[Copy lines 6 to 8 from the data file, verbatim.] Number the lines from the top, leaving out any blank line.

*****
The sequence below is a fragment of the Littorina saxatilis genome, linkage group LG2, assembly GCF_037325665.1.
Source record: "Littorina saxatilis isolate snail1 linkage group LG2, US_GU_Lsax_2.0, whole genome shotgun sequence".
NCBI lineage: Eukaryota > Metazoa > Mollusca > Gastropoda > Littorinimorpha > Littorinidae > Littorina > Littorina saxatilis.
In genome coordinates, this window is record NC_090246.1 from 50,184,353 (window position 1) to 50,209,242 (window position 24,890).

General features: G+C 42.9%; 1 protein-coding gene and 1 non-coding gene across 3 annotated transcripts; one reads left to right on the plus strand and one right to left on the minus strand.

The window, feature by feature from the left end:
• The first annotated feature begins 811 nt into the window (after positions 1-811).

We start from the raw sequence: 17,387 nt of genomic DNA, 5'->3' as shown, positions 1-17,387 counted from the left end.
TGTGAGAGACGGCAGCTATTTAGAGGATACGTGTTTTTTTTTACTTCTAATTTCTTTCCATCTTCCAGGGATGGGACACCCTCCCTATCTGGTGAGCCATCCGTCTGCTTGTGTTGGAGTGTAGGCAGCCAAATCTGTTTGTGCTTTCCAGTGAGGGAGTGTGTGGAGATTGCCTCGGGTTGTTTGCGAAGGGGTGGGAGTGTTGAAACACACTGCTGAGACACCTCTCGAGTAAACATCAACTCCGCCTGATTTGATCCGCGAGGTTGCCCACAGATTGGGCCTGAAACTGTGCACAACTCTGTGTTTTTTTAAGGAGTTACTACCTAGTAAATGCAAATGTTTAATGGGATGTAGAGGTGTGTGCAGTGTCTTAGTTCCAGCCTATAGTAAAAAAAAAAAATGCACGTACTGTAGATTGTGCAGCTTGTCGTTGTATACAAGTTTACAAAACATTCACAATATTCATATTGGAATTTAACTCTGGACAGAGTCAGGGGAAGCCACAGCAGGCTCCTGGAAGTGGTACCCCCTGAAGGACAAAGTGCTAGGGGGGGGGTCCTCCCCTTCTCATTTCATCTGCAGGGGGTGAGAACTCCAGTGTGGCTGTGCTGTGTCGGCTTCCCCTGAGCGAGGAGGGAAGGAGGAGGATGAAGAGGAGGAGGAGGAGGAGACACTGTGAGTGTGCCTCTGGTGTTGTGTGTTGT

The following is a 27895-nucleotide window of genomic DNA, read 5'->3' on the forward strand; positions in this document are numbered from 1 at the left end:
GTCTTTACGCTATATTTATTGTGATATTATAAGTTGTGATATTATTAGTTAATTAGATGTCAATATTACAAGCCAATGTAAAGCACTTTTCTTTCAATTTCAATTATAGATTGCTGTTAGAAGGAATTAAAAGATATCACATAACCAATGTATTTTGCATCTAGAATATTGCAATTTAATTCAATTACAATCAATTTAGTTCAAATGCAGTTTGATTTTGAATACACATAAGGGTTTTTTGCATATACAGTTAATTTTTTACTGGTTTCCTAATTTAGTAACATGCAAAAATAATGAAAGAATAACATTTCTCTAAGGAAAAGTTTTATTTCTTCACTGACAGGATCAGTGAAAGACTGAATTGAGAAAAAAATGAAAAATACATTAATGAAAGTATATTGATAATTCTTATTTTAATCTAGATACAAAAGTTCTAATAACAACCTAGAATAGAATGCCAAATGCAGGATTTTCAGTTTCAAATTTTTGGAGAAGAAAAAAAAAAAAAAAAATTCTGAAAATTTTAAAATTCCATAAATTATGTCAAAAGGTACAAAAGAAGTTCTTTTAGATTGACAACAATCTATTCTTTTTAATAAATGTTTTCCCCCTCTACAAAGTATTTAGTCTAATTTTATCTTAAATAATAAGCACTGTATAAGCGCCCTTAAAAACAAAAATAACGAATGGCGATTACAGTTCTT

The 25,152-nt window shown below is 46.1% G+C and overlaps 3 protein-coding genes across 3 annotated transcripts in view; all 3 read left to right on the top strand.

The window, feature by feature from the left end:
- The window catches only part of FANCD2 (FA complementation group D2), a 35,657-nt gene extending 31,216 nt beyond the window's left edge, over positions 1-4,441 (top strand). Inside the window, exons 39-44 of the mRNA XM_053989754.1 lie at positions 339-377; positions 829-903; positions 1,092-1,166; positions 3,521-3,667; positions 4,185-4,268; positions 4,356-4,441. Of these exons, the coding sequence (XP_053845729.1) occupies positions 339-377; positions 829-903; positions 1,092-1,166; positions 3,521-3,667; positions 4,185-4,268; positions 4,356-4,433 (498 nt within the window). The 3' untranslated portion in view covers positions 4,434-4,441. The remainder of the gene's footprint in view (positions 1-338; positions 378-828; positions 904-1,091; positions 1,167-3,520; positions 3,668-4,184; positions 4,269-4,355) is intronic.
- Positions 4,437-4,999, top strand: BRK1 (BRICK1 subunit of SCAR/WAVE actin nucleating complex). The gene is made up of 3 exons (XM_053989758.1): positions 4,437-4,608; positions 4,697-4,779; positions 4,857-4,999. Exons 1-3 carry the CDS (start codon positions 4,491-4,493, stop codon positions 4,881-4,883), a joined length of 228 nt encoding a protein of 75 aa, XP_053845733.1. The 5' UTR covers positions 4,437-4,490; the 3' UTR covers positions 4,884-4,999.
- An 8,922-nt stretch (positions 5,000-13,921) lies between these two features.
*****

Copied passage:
The window, feature by feature from the left end:
• The first annotated feature begins 811 nt into the window (after positions 1-811).

We start from the raw sequence: 17,387 nt of genomic DNA, 5'->3' as shown, positions 1-17,387 counted from the left end.